You have picked out the perfect frame for your glasses, but what about the lenses? With so many options available, the perfect lens combination can quickly become overwhelming. Our staff is trained to help you determine the best materials and options for your specific prescription and lifestyle.

Lens Types

  • Single Vision Lenses are designed to correct vision at a distance. They can also be used as reading glasses, which will correct vision up close but result in blurry distance and mid-range vision, or computer glasses, which will correct mid-range vision but result in blurry distance and near vision.
  • Lined Bifocal Lenses have powers for viewing at two distances, with a line dividing the two sections. In most situations the top of the lens allows clear vision at a distance, and the bottom of the lens allows for clear up close vision.
  • Lined Trifocal Lenses have powers for viewing at three distances, with a line dividing each section. This allows patients to see clearly at a distance through the top of the lens, intermediate/computer distance through the middle section, and up close/reading through the bottom section.
  • Progressive Lenses, also sometimes called no-line bifocals, gradually change power beginning at the top of the lens (which provides clear distance vision) to the bottom (which provides clear near vision). Progressive lenses are considered cosmetically superior to bifocals and trifocals and provide a greater range of clear vision.

Lens Materials

  • Hard Resin/Plastic is usually considered the basic lens material. It can easily be scratched, though it is typically ordered with a scratch-resistant coating. It is lightweight and can be tinted easily.
  • Polycarbonate is a thinner, lighter-weight lens than plastic and is scratch-resistant. This material is considered a safety lens, particularly for children and for safety glasses, as it is impact-resistant.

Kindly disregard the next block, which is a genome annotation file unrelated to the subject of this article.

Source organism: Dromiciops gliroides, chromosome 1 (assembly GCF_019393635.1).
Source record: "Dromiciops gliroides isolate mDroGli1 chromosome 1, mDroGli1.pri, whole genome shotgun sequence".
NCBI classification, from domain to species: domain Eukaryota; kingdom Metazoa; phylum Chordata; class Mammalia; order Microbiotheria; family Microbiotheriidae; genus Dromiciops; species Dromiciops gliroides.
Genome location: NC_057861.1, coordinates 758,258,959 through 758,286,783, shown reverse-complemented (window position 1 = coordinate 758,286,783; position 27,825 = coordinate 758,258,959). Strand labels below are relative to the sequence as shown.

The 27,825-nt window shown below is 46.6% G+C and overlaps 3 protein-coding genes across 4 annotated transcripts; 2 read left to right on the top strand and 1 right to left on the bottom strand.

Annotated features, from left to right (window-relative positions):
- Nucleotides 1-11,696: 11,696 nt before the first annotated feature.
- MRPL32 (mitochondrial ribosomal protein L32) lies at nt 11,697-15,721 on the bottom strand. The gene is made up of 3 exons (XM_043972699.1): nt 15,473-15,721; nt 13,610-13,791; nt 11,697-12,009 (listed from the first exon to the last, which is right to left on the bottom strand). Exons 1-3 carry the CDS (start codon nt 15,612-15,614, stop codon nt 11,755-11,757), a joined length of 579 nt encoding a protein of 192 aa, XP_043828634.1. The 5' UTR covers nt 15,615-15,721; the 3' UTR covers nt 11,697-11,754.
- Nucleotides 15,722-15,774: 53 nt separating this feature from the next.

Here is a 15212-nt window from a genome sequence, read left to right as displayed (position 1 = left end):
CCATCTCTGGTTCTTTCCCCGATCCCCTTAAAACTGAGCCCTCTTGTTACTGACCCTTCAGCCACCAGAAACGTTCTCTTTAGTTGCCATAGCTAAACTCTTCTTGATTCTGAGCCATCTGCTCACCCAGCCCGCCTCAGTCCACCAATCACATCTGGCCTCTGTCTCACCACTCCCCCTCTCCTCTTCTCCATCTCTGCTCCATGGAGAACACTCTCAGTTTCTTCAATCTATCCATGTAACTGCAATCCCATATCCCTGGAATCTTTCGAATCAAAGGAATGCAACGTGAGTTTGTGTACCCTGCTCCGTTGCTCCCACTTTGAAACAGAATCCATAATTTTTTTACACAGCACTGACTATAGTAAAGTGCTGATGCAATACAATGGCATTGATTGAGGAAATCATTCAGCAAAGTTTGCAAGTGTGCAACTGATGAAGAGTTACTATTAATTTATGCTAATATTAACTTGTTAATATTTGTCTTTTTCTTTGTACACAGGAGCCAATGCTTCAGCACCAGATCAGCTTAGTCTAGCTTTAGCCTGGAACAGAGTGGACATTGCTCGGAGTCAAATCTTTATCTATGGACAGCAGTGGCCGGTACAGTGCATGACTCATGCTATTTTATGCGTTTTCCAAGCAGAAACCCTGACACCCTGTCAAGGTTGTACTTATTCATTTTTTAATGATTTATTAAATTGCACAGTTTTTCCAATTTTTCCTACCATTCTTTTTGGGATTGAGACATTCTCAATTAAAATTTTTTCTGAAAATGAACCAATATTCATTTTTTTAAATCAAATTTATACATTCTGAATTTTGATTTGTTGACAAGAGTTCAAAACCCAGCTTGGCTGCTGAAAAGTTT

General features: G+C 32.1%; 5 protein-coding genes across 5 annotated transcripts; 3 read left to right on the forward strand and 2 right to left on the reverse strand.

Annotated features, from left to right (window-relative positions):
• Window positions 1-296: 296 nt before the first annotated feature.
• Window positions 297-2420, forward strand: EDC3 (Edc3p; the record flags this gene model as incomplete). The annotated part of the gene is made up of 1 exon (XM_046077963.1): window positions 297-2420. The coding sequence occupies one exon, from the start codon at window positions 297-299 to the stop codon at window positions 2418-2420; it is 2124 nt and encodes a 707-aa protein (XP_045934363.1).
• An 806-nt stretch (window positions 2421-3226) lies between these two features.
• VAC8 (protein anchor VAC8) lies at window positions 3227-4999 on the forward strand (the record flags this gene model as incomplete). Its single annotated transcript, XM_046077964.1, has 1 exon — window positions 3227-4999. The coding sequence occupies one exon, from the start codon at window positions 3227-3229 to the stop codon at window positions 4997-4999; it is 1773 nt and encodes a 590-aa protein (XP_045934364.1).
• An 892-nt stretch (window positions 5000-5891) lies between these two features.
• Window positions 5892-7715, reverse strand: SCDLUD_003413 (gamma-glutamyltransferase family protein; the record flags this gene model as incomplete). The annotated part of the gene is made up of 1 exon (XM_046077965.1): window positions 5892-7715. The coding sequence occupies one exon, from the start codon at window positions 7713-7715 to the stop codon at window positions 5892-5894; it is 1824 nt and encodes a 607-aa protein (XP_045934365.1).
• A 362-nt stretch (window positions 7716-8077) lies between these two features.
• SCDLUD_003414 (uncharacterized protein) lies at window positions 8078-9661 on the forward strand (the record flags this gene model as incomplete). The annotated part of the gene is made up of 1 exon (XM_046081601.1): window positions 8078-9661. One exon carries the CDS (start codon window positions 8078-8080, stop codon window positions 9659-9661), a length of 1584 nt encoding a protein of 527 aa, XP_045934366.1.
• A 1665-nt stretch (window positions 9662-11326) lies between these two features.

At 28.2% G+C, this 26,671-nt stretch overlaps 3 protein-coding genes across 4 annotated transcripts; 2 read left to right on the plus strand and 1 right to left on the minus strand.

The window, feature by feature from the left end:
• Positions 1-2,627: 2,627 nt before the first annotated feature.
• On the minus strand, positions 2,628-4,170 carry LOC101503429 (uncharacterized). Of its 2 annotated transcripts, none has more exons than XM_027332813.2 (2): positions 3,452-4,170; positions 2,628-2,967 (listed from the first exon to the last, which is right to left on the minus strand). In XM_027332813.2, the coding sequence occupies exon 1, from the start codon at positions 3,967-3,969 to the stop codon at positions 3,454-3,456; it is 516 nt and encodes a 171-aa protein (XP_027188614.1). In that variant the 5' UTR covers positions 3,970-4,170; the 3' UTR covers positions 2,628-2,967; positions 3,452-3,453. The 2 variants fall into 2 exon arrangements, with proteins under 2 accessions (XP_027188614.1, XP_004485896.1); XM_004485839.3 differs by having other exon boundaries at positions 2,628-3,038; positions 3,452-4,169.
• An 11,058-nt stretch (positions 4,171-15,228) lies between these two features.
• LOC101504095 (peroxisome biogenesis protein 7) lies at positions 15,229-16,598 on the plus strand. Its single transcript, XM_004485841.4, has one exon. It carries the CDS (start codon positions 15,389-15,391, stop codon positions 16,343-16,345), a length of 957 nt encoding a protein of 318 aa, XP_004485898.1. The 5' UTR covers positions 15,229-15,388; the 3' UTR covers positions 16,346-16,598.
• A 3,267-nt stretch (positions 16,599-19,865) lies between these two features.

• Trivex is a newer material on the market and considered a "mid-index" lens. It is thinner than plastic, similar to polycarbonate, and is scratch-resistant. It is also considered a safety lens for its impact-resistance. Trivex is also free from distortions or aberrations that are commonly found in polycarbonate lenses.
  • High-Index Lenses allow patients with high prescriptions to have cosmetically appealing lenses. They are lightweight, come in varying degrees of thinness compared to other lens materials, and reduce the magnification or minification of the eyes due to a high prescription.

Lens Options

  • Scratch-Resistant Coatings consist of a layer of resin that protects the lens from many surface scratches.
  • Ultraviolet (UV) Coatings are designed to filter out UV light, protecting the eye from potentially damaging UV rays indoors and outdoors.
  • Anti-Reflective (Anti-Glare) Coatings increase visual acuity because they eliminate internal lens reflections. They help to reduce glare from overhead lighting, oncoming headlights when driving at night, and computers/mobile devices (which also helps with eye fatigue). In addition, observers see the wearer, not reflections!
  • Mirror Coatings reflect some of the light striking the lens, increasing the density of the lens.
  • Photochromatic Lenses are designed to darken outside and lighten inside. The degree of darkness differs with the brand of photochromatic, and polarized photochromatic lenses are now available as well.
  • Polarized Lenses, a type of sunglass lenses, are tinted with a polarization filter and block vertical light from causing stress to the eyes. They help reduce glare from sunlight - for example, when driving, fishing, or going to the beach.